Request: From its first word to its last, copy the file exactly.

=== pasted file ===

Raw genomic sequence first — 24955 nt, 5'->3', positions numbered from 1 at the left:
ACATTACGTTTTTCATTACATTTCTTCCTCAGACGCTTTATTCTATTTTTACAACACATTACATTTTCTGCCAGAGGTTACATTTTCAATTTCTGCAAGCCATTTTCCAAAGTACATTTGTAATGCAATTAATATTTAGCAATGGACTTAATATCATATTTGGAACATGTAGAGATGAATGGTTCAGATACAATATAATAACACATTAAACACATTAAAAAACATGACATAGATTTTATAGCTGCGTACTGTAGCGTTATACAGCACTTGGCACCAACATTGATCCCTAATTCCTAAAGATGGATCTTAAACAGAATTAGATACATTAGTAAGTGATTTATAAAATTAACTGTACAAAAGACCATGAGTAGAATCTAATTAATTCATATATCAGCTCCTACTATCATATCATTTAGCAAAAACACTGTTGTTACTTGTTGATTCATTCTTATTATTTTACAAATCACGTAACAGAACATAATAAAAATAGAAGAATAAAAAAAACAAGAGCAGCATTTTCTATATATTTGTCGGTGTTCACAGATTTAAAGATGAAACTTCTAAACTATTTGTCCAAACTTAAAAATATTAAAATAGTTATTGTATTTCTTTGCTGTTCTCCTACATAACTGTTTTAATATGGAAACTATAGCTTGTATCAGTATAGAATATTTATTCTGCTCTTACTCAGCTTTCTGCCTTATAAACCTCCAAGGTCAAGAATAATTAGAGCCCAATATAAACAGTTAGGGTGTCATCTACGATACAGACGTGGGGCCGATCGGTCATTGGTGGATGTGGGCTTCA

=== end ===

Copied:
Raw genomic sequence first — 24955 nt, 5'->3', positions numbered from 1 at the left:
ACATTACGTTTTTCATTACATTTCTTCCTCAGACGCTTTATTCTATTTTTACAACACATTACATTTTCTGCCAGAGGTTACATTTTCAATTTCTGCAAGCCATTTTCCAAAGTACATTTGTAATGCAATTAATATTTAGCAATGGACTTAATATCATATTTGGAACATGTAGAGATGAATGGTTCAGATACAATATAATAACACATTAAACACATTAAAAAACATGACATAGATTTTATAGCTGCGTACTGTAGCGTTATACAGCACTTGGCACCAACATTGATCCCTAATTCCTAAAGATGGATCTTAAACAGAATTAGATACATTAGTAAGTGATTTATAAAATTAACTGTACAAAAGACCATGAGTAGAATCTAATTAATTCATATATCAGCTCCTACTATCATATCATTTAGCAAAAACACTGTTGTTACTTGTTGATTCATTCTTATTATTTTACAAATCACGTAACAGAACATAATAAAAATAGAAGAATAAAAAAAACAAGAGCAGCATTTTCTATATATTTGTCGGTGTTCACAGATTTAAAGATGAAACTTCTAAACTATTTGTCCAAACTTAAAAATATTAAAATAGTTATTGTATTTCTTTGCTGTTCTCCTACATAACTGTTTTAATATGGAAACTATAGCTTGTATCAGTATAGAATATTTATTCTGCTCTTACTCAGCTTTCTGCCTTATAAACCTCCAAGGTCAAGAATAATTAGAGCCCAATATAAACAGTTAGGGTGTCATCTACGATACAGACGTGGGGCCGATCGGTCATTGGTGGATGTGGGCTTCA